The body language points to a Lib-Lab pact
The immediate post-debate polls were unequivocal in their result: David Cameron won.
But these same polling organisations are also united in their view that a hung parliament is the most likely outcome next week, and - let's be honest - whether or not the Conservatives win the most votes or the most seats, it is more likely that a Lib-Lab coalition will try to form a government than a Con-Lib coalition.
Just look at the body language.
While Nick Clegg and Gordon Brown verbally trashed each others' policies and character, they were positively flirting with each other through their bodies.
Only seven per cent of communication is through words: some 38 per cent is intonation, speed and volume of speech; the remaining 55 percent is received via the body.
This peculiar photograph shows both Nick Clegg and Gordon Brown engaged in what movement psychologists refer to as 'mirroring':
We can make others feel comfortable by mirroring or matching their mood. When two people enjoy similar things, they tend to move in sync with each other. This does not mean that every single move they make is exactly the same, but rather that their moods are the same.Essentially, Nick Clegg and Gordon Brown may have engaged in a Benedick and Beatrice game of verbal loathing, but their body langiage indicates that they are flirting with each other; they are bonding.
When a person finds something in common with another, an instinctive fondness develops between them. This same effect is replicated by mirroring. In mirroring, you need to tune in to the other person’s movements and imitate them, not mimic them. Also, these actions should not be done in the same pace as his/hers, otherwise, the person might take it instead as mockery. Generally, the mirror actions should be done after 10-20 seconds, and must be done naturally. The other purpose of the mirror actions is to show the other person that you accept and respect their views without them noticing it. In effect, he/she will subconsciously see you as an open-minded person.
Mirroring is flattery: we immitate those we like and admire. If someone is doing what we're doing, we feel they're on the same level as us and in the same mood as we are. When body language and speech characteristics are mirrored or synchronized between people, this tends to assist the process of creating and keeping rapport (a mutual feeling of empathy, understanding, trust).
So, since it appears that there is to be a Lib-Lab union, and we know only too well the manifest failings and falsehoods of the Labour half, it is worth focusing for a moment on the Liberal.
Nick Clegg came unequivocally unstuck trying to hide his unpopular policies.
He tried to hide his euro policy. In the debate, Nick Clegg said: ‘No I’m not advocating entry into the euro.’
But last year, he thought the euro was an ‘anchor’. Last year, Nick Clegg told the Financial Times that the euro would ‘anchor’ countries against the ‘vulnerable exposure to international financial markets.’ (The Financial Times, 21 January 2010).
And his manifesto advocates joining the euro. ‘We believe that it is in Britain’s long-term interest to be part of the euro.’ (Liberal Democrat Manifesto 2010, p67).
He tried to hide his policy for an amnesty for 600,000 illegal immigrants. He said: 'I'm not advocating an amnesty…’
But Nick Clegg has previously called his policy a ‘selective amnesty’: 'And most controversially in our proposals…also establishing a selective amnesty, if you like, a route to earned legalisation for the up to 600,000 people who have being living in this country invisibly, illegally, often exploited by unscrupulous employers and others’ (approximately one minute into this video).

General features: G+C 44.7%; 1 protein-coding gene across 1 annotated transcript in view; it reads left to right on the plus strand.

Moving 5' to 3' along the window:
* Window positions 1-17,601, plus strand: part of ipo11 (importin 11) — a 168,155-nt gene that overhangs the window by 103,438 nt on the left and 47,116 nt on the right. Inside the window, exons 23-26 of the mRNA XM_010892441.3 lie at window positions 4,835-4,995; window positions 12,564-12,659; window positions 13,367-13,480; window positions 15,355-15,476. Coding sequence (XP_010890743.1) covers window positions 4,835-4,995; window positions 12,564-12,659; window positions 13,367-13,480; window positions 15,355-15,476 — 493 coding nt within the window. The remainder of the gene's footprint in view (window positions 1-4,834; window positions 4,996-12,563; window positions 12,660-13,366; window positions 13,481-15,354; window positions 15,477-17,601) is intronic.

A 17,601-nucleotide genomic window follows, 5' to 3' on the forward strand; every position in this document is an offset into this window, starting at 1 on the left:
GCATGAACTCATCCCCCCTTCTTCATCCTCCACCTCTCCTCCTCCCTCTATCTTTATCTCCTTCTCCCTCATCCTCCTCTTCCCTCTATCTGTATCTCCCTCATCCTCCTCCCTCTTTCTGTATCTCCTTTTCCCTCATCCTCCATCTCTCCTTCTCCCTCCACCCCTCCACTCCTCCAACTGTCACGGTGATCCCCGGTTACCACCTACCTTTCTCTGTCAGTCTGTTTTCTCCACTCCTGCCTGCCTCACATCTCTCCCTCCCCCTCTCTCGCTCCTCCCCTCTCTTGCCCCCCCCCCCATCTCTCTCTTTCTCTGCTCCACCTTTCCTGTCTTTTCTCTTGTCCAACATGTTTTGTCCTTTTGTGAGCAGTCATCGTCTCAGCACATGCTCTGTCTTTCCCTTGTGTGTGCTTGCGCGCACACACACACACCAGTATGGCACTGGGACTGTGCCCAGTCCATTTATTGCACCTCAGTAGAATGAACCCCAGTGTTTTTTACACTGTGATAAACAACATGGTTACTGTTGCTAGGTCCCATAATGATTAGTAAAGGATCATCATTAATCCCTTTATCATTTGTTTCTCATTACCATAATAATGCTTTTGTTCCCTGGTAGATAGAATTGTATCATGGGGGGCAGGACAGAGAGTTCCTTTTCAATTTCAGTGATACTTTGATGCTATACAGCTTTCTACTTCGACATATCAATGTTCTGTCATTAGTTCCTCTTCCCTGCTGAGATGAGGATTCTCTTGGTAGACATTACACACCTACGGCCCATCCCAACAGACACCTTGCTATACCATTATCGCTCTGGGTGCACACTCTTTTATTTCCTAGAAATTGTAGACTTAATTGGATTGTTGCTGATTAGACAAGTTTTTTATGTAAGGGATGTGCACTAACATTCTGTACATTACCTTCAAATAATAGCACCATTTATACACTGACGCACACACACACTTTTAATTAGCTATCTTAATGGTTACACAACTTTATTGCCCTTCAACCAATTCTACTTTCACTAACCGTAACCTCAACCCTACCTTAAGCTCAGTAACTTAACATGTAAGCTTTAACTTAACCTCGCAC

And his manifesto promises illegal immigrants an amnesty. ‘We will allow people who have been in Britain without the correct papers for ten years… live here long-term to earn their citizenship.’ (Liberal Democrat Manifesto 2010, page 76).
And he tried to hide the facts about immigration from outside the EU: 'You say numbers, can you now tell me, am I right or wrong that 80 per cent of people who come here come from the European Union…?’
But official statistics show Nick Clegg is completely wrong. In 2008, net foreign migration was 251,000 of which 63,000 or 25 per cent was from the EU. Over the past five years the average has been 31 per cent (see Table 2.01a).
And he tried to hide his benefits policy: ‘We all agree benefits should be conditioned. We all agree they shouldn't be dished out for free if people refuse to take up work.’
But his DWP spokesman says benefits should not be conditional. Asked about the LibDem benefits policy today, their Work and Pensions Spokesman Steve Webb said: ‘[Questioner] “Just a very quick yes, no question. If somebody, long term unemployed, or, or even more recently, turns down the first job offer, will you do what the other two are doing which is remove their benefits after two weeks or after a month?” [Steve Webb]: “No we won’t because what we need to do is look at the demand for work, and there’s not really enough of that...”’ (Daily Politics, BBC 2, 29 April 2010).
And Nick Clegg tried to hide his VAT bombshell on houses: '…the second thing we need to do is invest in the kind of things we need… affordable housing...’
But his manifesto promises to levy VAT on new homes. Liberal Democrats would make it more difficult for first-time buyers to get onto the housing ladder. They want to levy VAT on new homes, which is currently zero-rated: ‘We will equalise VAT on new build and repair.’ (Liberal Democrat Manifesto 2010, page 81).
We all know that Gordon Brown says one thing in public and quite another in private. So, it appears, does Nick Clegg.
It may be a marriage made in heaven. But it be an unendurable purgatory for the nation.